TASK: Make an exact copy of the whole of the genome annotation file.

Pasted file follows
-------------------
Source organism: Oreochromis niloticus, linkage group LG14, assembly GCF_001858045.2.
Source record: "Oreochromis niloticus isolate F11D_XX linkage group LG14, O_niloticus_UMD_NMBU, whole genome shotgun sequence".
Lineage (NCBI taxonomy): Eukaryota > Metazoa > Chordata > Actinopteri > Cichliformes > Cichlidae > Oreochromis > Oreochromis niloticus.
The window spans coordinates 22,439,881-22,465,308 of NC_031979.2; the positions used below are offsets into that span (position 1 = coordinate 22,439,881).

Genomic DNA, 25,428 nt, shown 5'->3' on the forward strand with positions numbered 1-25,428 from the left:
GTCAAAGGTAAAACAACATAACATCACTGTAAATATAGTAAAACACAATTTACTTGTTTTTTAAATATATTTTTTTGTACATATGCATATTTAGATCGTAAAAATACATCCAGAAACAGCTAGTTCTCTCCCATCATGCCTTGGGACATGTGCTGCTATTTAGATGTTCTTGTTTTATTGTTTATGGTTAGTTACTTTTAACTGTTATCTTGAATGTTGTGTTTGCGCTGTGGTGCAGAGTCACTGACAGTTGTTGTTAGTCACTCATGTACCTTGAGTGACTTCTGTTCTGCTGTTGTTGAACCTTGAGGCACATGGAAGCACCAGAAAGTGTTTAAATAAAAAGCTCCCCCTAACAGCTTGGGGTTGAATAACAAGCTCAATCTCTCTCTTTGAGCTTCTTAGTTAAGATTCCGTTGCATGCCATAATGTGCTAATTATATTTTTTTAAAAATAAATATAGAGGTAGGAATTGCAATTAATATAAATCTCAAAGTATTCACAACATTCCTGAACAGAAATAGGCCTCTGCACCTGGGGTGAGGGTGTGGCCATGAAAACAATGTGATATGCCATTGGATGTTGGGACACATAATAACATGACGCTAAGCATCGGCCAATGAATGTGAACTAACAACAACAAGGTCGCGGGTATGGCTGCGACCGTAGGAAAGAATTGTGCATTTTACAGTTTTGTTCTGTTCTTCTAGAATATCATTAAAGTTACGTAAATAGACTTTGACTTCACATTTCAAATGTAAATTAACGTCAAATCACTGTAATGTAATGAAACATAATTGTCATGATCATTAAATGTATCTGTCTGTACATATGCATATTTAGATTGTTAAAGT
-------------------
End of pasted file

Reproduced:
Source organism: Oreochromis niloticus, linkage group LG14, assembly GCF_001858045.2.
Source record: "Oreochromis niloticus isolate F11D_XX linkage group LG14, O_niloticus_UMD_NMBU, whole genome shotgun sequence".
Lineage (NCBI taxonomy): Eukaryota > Metazoa > Chordata > Actinopteri > Cichliformes > Cichlidae > Oreochromis > Oreochromis niloticus.
The window spans coordinates 22,439,881-22,465,308 of NC_031979.2; the positions used below are offsets into that span (position 1 = coordinate 22,439,881).

Genomic DNA, 25,428 nt, shown 5'->3' on the forward strand with positions numbered 1-25,428 from the left:
GTCAAAGGTAAAACAACATAACATCACTGTAAATATAGTAAAACACAATTTACTTGTTTTTTAAATATATTTTTTTGTACATATGCATATTTAGATCGTAAAAATACATCCAGAAACAGCTAGTTCTCTCCCATCATGCCTTGGGACATGTGCTGCTATTTAGATGTTCTTGTTTTATTGTTTATGGTTAGTTACTTTTAACTGTTATCTTGAATGTTGTGTTTGCGCTGTGGTGCAGAGTCACTGACAGTTGTTGTTAGTCACTCATGTACCTTGAGTGACTTCTGTTCTGCTGTTGTTGAACCTTGAGGCACATGGAAGCACCAGAAAGTGTTTAAATAAAAAGCTCCCCCTAACAGCTTGGGGTTGAATAACAAGCTCAATCTCTCTCTTTGAGCTTCTTAGTTAAGATTCCGTTGCATGCCATAATGTGCTAATTATATTTTTTTAAAAATAAATATAGAGGTAGGAATTGCAATTAATATAAATCTCAAAGTATTCACAACATTCCTGAACAGAAATAGGCCTCTGCACCTGGGGTGAGGGTGTGGCCATGAAAACAATGTGATATGCCATTGGATGTTGGGACACATAATAACATGACGCTAAGCATCGGCCAATGAATGTGAACTAACAACAACAAGGTCGCGGGTATGGCTGCGACCGTAGGAAAGAATTGTGCATTTTACAGTTTTGTTCTGTTCTTCTAGAATATCATTAAAGTTACGTAAATAGACTTTGACTTCACATTTCAAATGTAAATTAACGTCAAATCACTGTAATGTAATGAAACATAATTGTCATGATCATTAAATGTATCTGTCTGTACATATGCATATTTAGATTGTTAAAGT